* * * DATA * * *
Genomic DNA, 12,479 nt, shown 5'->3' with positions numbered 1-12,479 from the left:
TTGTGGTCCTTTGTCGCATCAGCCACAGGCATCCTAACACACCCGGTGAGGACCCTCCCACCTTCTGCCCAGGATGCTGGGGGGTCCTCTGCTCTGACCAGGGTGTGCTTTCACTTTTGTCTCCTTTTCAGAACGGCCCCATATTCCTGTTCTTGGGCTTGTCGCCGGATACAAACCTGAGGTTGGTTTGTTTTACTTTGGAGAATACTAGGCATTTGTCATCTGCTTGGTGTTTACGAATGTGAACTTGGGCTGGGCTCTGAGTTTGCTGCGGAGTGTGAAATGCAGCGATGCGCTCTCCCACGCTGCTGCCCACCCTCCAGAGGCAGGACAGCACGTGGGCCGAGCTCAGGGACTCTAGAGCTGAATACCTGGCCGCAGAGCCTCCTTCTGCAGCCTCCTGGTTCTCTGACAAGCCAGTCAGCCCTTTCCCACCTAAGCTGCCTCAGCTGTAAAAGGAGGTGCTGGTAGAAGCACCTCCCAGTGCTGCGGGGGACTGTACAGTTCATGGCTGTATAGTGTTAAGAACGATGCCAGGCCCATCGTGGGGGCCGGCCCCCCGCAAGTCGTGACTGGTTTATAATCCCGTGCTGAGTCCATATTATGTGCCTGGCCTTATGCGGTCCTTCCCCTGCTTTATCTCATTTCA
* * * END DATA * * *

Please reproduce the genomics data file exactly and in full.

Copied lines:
Genomic DNA, 12,479 nt, shown 5'->3' with positions numbered 1-12,479 from the left:
TTGTGGTCCTTTGTCGCATCAGCCACAGGCATCCTAACACACCCGGTGAGGACCCTCCCACCTTCTGCCCAGGATGCTGGGGGGTCCTCTGCTCTGACCAGGGTGTGCTTTCACTTTTGTCTCCTTTTCAGAACGGCCCCATATTCCTGTTCTTGGGCTTGTCGCCGGATACAAACCTGAGGTTGGTTTGTTTTACTTTGGAGAATACTAGGCATTTGTCATCTGCTTGGTGTTTACGAATGTGAACTTGGGCTGGGCTCTGAGTTTGCTGCGGAGTGTGAAATGCAGCGATGCGCTCTCCCACGCTGCTGCCCACCCTCCAGAGGCAGGACAGCACGTGGGCCGAGCTCAGGGACTCTAGAGCTGAATACCTGGCCGCAGAGCCTCCTTCTGCAGCCTCCTGGTTCTCTGACAAGCCAGTCAGCCCTTTCCCACCTAAGCTGCCTCAGCTGTAAAAGGAGGTGCTGGTAGAAGCACCTCCCAGTGCTGCGGGGGACTGTACAGTTCATGGCTGTATAGTGTTAAGAACGATGCCAGGCCCATCGTGGGGGCCGGCCCCCCGCAAGTCGTGACTGGTTTATAATCCCGTGCTGAGTCCATATTATGTGCCTGGCCTTATGCGGTCCTTCCCCTGCTTTATCTCATTTCA